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Expert: Justice Department has “good reason” to sue NC over election laws

Bob HallThe state’s leading  independent elections law analyst and advocate, Bob Hall of Democracy NC, released the following statement (and data) this morning in response  to the U.S. Justice Department’s announcment that it will sue the state of North Carolina over the racially discriminatory impact of new voter suppression laws:

“Democracy North Carolina applauds the decision of the US Department of Justice to file suit against key provisions of North Carolina’s new anti-voter law, HB-589. We welcome a vigorous challenge to a law designed to push away certain voters and rig the election system to benefit incumbent politicians.

North Carolina has a sad history of voter suppression, stemming from the Jim Crow laws adopted by Democrats over 100 years ago that included the poll tax, literacy tests and other measures aimed at pushing away African Americans and low-income white voters. As a result of those laws and intimidating practices, North Carolina ranked in the bottom 12 states for voter turnout throughout the entire Twentieth Century.

Since 2000, voter participation has finally begun to increase for all parties and demographic groups, thanks to Early Voting, Same-Day Registration, and other measures that make voting more accessible yet secure. In 2008, North Carolina climbed to 22nd among the 50 states for voter turnout among eligible citizens, and in 2012 we ranked 11th, a modern record.

Republican lawmakers had clear evidence that their proposals would harm African American voters more than white voters, yet they intentionally chose to adopt those provisions. They had no evidence of significant fraud caused by voter impersonation or out-of-precinct voting, yet they imposed new restrictions anyway. In fact, they had more evidence of fraud by mail-in absentee voting, a method used by more Republicans than Democrats, yet HB-589 makes access to absentee ballots easier through mass mailings and other techniques.

African Americans were 22% of registered voters in 2012, but they cast only 9% of the mail-in absentee ballots in the general election. On the other hand, they cast 29% of the in-person Early Voting ballots, 34% of the Same-Day Registration ballots for new voters in a county, 45% of the ballots by voters using SDR to update their registration, 30% of the out-of-precinct ballots cast on Election Day, and 43% of the ballots cast on the now eliminated first Sunday of Early Voting.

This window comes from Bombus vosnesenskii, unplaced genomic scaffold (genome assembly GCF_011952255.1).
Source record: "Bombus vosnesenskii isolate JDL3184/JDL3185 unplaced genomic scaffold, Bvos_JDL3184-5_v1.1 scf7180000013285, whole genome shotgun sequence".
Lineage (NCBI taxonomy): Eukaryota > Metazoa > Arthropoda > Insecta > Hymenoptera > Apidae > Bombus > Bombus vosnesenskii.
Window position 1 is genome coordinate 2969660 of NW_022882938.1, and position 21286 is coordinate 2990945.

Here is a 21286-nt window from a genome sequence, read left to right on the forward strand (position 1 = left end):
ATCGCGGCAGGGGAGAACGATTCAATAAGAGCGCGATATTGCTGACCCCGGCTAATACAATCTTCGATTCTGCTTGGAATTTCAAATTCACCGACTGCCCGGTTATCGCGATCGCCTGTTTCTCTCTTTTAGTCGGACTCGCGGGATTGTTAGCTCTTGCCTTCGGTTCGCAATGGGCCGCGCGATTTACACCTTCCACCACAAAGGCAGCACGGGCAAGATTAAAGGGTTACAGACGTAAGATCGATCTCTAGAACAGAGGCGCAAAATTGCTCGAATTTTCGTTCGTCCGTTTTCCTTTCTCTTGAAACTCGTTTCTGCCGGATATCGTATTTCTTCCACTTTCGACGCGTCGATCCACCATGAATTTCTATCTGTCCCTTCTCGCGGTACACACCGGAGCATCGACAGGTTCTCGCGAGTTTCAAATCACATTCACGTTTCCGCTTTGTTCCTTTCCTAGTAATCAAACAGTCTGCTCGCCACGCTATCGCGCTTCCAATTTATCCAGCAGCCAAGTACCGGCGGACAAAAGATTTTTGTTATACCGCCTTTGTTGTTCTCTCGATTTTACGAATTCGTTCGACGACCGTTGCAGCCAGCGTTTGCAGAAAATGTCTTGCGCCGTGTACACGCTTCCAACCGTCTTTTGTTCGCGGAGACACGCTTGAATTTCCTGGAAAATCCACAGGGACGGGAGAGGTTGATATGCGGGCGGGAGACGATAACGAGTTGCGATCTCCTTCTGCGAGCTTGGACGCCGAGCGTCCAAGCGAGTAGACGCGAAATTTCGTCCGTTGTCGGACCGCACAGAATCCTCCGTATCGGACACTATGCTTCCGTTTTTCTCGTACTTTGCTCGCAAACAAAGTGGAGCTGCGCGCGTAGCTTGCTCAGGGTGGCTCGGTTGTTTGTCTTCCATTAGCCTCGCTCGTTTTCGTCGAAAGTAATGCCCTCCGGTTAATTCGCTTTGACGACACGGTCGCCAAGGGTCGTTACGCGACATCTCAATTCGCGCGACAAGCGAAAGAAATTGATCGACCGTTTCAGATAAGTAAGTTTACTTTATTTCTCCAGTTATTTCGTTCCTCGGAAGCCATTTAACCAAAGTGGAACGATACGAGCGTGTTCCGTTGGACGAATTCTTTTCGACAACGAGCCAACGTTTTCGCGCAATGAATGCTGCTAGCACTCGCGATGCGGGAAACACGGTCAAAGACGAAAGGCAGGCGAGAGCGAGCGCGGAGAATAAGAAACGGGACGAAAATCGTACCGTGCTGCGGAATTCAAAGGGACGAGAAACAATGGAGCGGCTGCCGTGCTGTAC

In March 2013, when African Americans had become 23% of registered voters, an analysis by the State Board of Elections showed that 318,600 registered voters did not appear to have a DMV license or NC photo ID – and 34% of that number are African Americans. Nevertheless, Republican lawmakers adopted the strictest photo ID requirement in the nation for in-person (not mail-in) voters. They refused to accept student IDs from public colleges or accept affidavit ballots from a voter who lacks the ID, as do other states with a photo ID requirement. Most North Carolinians think a photo requirement makes sense, but by a 70% super-majority they also think a voter without the ID should not be made to come back – let them use an affidavit ballot with a birth date or SSN that can be verified. See: http://www.democracy-nc.org/downloads/SurveyUSALWVPoll2013.pdf.

For county-level data and background, see:

http://www.democracy-nc.org/downloads/EarlyVoteSDRID.pdf

Also, see this statewide summary:

 

Comparing Mail-In Absentee, Early Voting & Same Day Registration

 
 

G E N E R A  L    E L E C T I O N    N O V E M B E R    2 0 1 2

 
 

Registered

Mail-In Absentee

In-Person                   Early Voted

Same Day Reg. of First-Time Voters

 
 

   #

% Total

   #

% Total

   #

% Total

   #

% Total

 
  TOTAL   6,649,188

100%

  218,366

100%

2,556,228

100%

   97,312

100%

 
Republicans   2,052,250

31%

  108,522

50%

   765,683

30%

   25,823

27%

 
Democrats   2,870,693

43%

    62,210

28%

1,255,612

49%

   46,550

48%

 
Libertarians        19,321

0%

         490

0%

       5,804

0%

        943

1%

 
Unaffiliated   1,706,924

26%

    47,144

22%

   529,129

21%

   23,784

24%

 
White   4,728,843

71%

  188,661

86%

1,682,063

66%

   53,331

55%

 
Black   1,492,831

22%

    18,906

9%

   738,521

29%

   32,952

34%

 
                   
Data from the State Board of Elections, 2013            

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